Israel didn’t do that sort of thing, even to known terrorists who’d killed dozens of innocents. There were no mass graves in the West Bank or Gaza, like the Russians are still leaving in Chechnya.
However, the Shin Bet’s treatment of Palestinian prisoners, and the way agents lied about it in court, was bad enough. So when agents’ practice of torture came to light, which happened in 1984, it was probably inevitable that the Israeli judicial system would rule it out — or nearly out — of existence.
The breakthrough came in the “Bus 300” affair that year. Four Palestinian terrorists hijacked an Israeli bus, commandeering it to Gaza, where they held the passengers hostage, demanding the release of Palestinian prisoners.
Israeli security forces raided the bus, killing two terrorists and taking the two others prisoner. That night, Israeli officials announced that all four suspects had been killed in the raid. However, the Hadashot daily newspaper bypassed the Israeli censor and published a photo the next morning of two plainclothes Israeli security officials walking one of the terrorists away from the bus.
For the next three years, official investigations and inquiries followed one after another; the head of the Shin Bet, Avraham Shalom, was forced to resign. Also, a young Palestinian accused of membership in a terrorist organization died in his interrogation cell — from a heart attack, according to the Shin Bet. But his family said his corpse showed signs that he had been brutalized.
In 1987, an inquiry commission headed by retired Supreme Court Justice Moshe Landau gave the Shin Bet a reprimand of an unprecedented frankness and severity. The commission found that agents had been torturing confessions out of Palestinians and lying about it in court — which had been routinely convicting prisoners on the basis of those confessions and Shin Bet testimony — since at least 1971. This institutionalized dishonesty and brutality “was passed from one generation [of Shin Bet agents] to the next.”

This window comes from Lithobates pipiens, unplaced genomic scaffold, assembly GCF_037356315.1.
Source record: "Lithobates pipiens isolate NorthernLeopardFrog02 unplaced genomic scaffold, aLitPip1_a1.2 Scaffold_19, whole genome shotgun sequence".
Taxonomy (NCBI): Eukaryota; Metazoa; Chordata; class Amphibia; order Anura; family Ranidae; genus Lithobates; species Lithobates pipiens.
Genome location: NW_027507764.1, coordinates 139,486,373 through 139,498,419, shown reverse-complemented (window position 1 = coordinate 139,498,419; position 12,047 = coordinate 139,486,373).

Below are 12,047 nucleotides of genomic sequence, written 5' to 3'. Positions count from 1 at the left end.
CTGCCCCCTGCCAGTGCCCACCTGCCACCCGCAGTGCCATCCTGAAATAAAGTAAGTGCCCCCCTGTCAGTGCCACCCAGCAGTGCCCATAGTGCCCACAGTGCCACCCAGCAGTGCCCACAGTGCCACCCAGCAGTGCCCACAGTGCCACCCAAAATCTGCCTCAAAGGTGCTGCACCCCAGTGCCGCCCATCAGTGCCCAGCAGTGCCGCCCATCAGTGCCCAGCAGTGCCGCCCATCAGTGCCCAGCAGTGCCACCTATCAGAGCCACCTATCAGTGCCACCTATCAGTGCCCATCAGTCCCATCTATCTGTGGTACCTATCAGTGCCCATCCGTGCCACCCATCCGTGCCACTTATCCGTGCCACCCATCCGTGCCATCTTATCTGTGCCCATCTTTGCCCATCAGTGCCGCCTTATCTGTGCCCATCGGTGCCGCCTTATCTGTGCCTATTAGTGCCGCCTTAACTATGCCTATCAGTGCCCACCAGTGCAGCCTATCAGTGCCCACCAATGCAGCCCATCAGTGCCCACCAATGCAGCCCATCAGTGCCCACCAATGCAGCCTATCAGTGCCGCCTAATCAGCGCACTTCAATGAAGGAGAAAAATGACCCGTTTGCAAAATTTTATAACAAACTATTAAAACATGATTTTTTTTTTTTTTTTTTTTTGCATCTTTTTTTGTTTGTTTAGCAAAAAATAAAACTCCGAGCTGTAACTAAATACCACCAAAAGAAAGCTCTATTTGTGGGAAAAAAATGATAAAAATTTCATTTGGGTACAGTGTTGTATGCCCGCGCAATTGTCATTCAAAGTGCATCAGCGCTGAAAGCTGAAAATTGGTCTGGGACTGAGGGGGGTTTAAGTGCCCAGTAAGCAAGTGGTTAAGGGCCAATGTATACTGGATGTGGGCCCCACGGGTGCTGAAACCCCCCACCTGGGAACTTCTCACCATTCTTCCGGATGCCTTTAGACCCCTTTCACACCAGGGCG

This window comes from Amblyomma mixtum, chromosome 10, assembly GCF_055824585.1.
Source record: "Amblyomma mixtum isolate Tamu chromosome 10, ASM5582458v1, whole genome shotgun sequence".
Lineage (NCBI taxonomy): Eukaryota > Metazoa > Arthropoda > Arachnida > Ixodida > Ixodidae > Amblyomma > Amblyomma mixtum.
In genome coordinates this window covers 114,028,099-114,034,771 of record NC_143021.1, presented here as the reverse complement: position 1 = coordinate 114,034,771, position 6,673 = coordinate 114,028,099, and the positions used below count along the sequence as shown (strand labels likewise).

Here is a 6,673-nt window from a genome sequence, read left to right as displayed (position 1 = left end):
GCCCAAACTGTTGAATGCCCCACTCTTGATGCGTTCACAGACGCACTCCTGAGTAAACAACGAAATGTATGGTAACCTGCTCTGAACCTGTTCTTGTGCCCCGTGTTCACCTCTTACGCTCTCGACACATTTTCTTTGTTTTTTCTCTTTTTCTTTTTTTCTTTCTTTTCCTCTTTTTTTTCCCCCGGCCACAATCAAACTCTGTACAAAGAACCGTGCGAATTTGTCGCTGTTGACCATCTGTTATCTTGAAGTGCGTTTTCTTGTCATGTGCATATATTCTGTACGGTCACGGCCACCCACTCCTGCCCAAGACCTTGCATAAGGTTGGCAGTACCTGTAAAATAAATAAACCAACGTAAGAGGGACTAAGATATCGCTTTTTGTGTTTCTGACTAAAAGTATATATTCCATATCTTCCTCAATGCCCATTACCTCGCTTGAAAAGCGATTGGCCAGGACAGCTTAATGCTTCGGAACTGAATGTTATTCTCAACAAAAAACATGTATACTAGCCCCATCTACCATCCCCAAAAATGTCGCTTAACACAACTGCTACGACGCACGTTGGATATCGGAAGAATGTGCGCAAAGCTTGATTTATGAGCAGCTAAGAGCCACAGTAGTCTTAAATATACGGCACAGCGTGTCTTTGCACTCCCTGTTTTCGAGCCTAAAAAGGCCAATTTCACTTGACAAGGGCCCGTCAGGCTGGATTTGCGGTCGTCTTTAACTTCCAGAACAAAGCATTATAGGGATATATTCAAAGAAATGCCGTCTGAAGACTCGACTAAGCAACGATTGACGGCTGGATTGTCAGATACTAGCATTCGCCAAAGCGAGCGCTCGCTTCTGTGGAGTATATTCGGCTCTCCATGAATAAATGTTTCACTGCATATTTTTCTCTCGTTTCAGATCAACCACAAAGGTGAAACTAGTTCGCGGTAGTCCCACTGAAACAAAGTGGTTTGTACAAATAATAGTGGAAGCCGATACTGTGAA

Noting that there were no legal guidelines for how far an Israeli interrogator could go with a suspect, the Landau commission codified a long list of allowable methods of what it called “moderate physical pressure.” These served as the Shin Bet’s guidelines for the next 12 years, even though many legal critics called these stipulations “legalized torture.”
“Things didn’t get better after Landau,” Montell said. “They just got a lot more regulated. Interrogators were now acting according to orders, instead of their own private initiative.
“The interrogations became highly standardized,” she continued. “They had about five or six different methods of physical force to cause prisoners suffering, such as shaking, shackling, hooding and sleep denial. We know because the interrogators had to fill out forms detailing the methods they used.”
But this record keeping was at least a more honest system than, say, the U.S. decision to house prisoners at Guantanamo, which is outside U.S. territory, so the government can claim that U.S. legal protections therefore don’t apply. Then there are the alleged secret U.S. prisons abroad reported on recently in the U.S. press — not to mention the U.S. practice of rendition: secretly handing over a suspect to a country that places no limits on torture and letting the foreign torturers do the Americans’ dirty work.
When Israel brought its torture practices above ground and started keeping track, these records set the stage for reform. They provided a database that helped the Israeli courts take the next step in significantly restricting torture.
Since the Supreme Court’s ruling in 1999, many Israeli troops still treat Palestinians brutally and in a humiliating fashion — not only Palestinians and human rights activists have attested to this, but so have Israeli soldiers. The West Bank is still wild. But the interrogation rooms of the Shin Bet, at least, are not nearly as dark as they used to be.
While torture is still likely used on occasion, these instances are not hidden by the Shin Bet, which indicates, we can hope, that these were instances when torture was used to prevent the imminent deaths of innocents — instances when torture, as horrifying as this may sound, was actually the lesser of two evils.
It took decades for Israel to clean up its interrogation methods to this degree — decades in which the absence of controls and the blanket justification for ruthless tactics in the war against terror led to a policy of indiscriminate torture of imprisoned suspects.
If not for Israeli human rights organizations and the Israeli Supreme Court, it would still be going on.